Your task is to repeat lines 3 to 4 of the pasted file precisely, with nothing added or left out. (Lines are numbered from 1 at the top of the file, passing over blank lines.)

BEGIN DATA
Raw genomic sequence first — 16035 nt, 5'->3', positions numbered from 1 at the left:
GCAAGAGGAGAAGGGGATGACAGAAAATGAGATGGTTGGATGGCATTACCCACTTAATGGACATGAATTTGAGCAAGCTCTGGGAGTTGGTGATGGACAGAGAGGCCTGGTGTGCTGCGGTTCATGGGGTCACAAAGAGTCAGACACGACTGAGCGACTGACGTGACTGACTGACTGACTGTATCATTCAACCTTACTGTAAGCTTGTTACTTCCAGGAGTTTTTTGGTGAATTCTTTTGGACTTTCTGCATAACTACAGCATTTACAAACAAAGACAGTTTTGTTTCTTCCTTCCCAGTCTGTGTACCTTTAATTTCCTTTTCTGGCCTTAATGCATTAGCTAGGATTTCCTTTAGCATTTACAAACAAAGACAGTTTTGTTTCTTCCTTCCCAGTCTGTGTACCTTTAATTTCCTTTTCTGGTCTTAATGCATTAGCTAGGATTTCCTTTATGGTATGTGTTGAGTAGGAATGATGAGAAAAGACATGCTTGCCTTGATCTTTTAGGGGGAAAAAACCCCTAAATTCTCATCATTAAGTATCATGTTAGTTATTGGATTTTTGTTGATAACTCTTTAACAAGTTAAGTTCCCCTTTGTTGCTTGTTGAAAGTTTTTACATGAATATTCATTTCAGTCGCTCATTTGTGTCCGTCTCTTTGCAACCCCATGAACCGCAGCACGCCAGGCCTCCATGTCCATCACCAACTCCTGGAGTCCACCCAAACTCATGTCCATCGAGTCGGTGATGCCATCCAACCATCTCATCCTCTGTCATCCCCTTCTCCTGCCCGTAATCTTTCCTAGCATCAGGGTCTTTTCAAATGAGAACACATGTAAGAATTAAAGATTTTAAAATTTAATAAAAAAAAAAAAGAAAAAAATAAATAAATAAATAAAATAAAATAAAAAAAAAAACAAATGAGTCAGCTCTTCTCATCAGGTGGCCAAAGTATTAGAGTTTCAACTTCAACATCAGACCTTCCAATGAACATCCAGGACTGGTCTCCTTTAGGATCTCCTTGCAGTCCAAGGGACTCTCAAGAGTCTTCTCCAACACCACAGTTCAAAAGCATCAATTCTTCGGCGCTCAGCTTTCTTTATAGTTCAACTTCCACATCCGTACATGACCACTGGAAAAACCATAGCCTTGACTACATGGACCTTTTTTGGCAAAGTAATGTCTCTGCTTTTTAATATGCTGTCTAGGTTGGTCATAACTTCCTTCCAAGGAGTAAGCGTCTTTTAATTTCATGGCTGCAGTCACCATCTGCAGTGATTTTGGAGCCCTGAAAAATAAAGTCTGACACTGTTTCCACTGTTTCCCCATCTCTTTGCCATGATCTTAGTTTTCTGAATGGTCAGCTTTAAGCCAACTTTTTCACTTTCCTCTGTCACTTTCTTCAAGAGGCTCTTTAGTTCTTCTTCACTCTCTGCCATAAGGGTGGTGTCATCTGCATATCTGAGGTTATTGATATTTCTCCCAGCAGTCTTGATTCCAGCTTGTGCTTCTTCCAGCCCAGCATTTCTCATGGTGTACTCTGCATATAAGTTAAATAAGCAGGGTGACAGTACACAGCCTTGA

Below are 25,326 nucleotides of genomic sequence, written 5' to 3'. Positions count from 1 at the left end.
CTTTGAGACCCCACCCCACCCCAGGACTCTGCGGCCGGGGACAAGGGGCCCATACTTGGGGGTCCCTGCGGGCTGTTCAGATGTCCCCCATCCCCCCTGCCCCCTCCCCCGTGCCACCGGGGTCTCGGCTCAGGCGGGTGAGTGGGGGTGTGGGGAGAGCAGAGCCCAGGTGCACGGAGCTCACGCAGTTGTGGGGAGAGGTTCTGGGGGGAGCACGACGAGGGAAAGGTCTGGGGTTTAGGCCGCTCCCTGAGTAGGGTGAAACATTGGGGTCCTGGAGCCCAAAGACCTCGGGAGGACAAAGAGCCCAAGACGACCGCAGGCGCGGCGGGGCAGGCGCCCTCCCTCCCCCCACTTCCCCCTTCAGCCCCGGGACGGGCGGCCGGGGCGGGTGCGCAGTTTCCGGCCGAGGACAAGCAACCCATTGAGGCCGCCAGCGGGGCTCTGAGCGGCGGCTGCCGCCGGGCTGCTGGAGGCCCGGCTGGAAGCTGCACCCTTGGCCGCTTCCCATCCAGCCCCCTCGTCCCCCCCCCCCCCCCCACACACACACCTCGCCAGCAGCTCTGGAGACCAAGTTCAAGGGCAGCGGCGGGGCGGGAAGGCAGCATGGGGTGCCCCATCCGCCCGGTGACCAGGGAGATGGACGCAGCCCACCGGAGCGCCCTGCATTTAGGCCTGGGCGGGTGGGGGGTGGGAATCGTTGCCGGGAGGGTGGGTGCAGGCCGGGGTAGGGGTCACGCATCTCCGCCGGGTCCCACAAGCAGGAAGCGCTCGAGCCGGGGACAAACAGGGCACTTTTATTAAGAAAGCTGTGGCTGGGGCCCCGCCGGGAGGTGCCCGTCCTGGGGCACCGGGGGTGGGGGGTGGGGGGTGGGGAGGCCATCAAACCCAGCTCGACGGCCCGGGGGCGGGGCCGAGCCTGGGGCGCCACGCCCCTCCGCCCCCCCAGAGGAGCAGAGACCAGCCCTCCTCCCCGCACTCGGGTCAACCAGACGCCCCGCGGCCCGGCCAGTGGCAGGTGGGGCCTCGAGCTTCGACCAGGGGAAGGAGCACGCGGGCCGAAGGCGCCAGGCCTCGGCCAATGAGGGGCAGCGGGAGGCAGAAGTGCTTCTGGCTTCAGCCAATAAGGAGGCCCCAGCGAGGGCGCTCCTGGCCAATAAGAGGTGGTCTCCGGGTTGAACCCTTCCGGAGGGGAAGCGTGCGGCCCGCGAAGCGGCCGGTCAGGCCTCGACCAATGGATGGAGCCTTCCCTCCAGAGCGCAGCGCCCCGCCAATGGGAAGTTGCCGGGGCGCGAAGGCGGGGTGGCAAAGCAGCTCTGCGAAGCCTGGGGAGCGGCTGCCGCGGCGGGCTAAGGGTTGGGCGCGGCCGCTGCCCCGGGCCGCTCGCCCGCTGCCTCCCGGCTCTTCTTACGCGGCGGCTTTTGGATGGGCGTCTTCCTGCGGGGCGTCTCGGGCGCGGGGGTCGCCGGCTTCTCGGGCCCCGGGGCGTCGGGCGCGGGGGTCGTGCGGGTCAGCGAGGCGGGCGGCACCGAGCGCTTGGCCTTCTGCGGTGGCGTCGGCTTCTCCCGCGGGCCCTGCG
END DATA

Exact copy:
Below are 25,326 nucleotides of genomic sequence, written 5' to 3'. Positions count from 1 at the left end.
CTTTGAGACCCCACCCCACCCCAGGACTCTGCGGCCGGGGACAAGGGGCCCATACTTGGGGGTCCCTGCGGGCTGTTCAGATGTCCCCCATCCCCCCTGCCCCCTCCCCCGTGCCACCGGGGTCTCGGCTCAGGCGGGTGAGTGGGGGTGTGGGGAGAGCAGAGCCCAGGTGCACGGAGCTCACGCAGTTGTGGGGAGAGGTTCTGGGGGGAGCACGACGAGGGAAAGGTCTGGGGTTTAGGCCGCTCCCTGAGTAGGGTGAAACATTGGGGTCCTGGAGCCCAAAGACCTCGGGAGGACAAAGAGCCCAAGACGACCGCAGGCGCGGCGGGGCAGGCGCCCTCCCTCCCCCCACTTCCCCCTTCAGCCCCGGGACGGGCGGCCGGGGCGGGTGCGCAGTTTCCGGCCGAGGACAAGCAACCCATTGAGGCCGCCAGCGGGGCTCTGAGCGGCGGCTGCCGCCGGGCTGCTGGAGGCCCGGCTGGAAGCTGCACCCTTGGCCGCTTCCCATCCAGCCCCCTCGTCCCCCCCCCCCCCCCCACACACACACCTCGCCAGCAGCTCTGGAGACCAAGTTCAAGGGCAGCGGCGGGGCGGGAAGGCAGCATGGGGTGCCCCATCCGCCCGGTGACCAGGGAGATGGACGCAGCCCACCGGAGCGCCCTGCATTTAGGCCTGGGCGGGTGGGGGGTGGGAATCGTTGCCGGGAGGGTGGGTGCAGGCCGGGGTAGGGGTCACGCATCTCCGCCGGGTCCCACAAGCAGGAAGCGCTCGAGCCGGGGACAAACAGGGCACTTTTATTAAGAAAGCTGTGGCTGGGGCCCCGCCGGGAGGTGCCCGTCCTGGGGCACCGGGGGTGGGGGGTGGGGGGTGGGGAGGCCATCAAACCCAGCTCGACGGCCCGGGGGCGGGGCCGAGCCTGGGGCGCCACGCCCCTCCGCCCCCCCAGAGGAGCAGAGACCAGCCCTCCTCCCCGCACTCGGGTCAACCAGACGCCCCGCGGCCCGGCCAGTGGCAGGTGGGGCCTCGAGCTTCGACCAGGGGAAGGAGCACGCGGGCCGAAGGCGCCAGGCCTCGGCCAATGAGGGGCAGCGGGAGGCAGAAGTGCTTCTGGCTTCAGCCAATAAGGAGGCCCCAGCGAGGGCGCTCCTGGCCAATAAGAGGTGGTCTCCGGGTTGAACCCTTCCGGAGGGGAAGCGTGCGGCCCGCGAAGCGGCCGGTCAGGCCTCGACCAATGGATGGAGCCTTCCCTCCAGAGCGCAGCGCCCCGCCAATGGGAAGTTGCCGGGGCGCGAAGGCGGGGTGGCAAAGCAGCTCTGCGAAGCCTGGGGAGCGGCTGCCGCGGCGGGCTAAGGGTTGGGCGCGGCCGCTGCCCCGGGCCGCTCGCCCGCTGCCTCCCGGCTCTTCTTACGCGGCGGCTTTTGGATGGGCGTCTTCCTGCGGGGCGTCTCGGGCGCGGGGGTCGCCGGCTTCTCGGGCCCCGGGGCGTCGGGCGCGGGGGTCGTGCGGGTCAGCGAGGCGGGCGGCACCGAGCGCTTGGCCTTCTGCGGTGGCGTCGGCTTCTCCCGCGGGCCCTGCG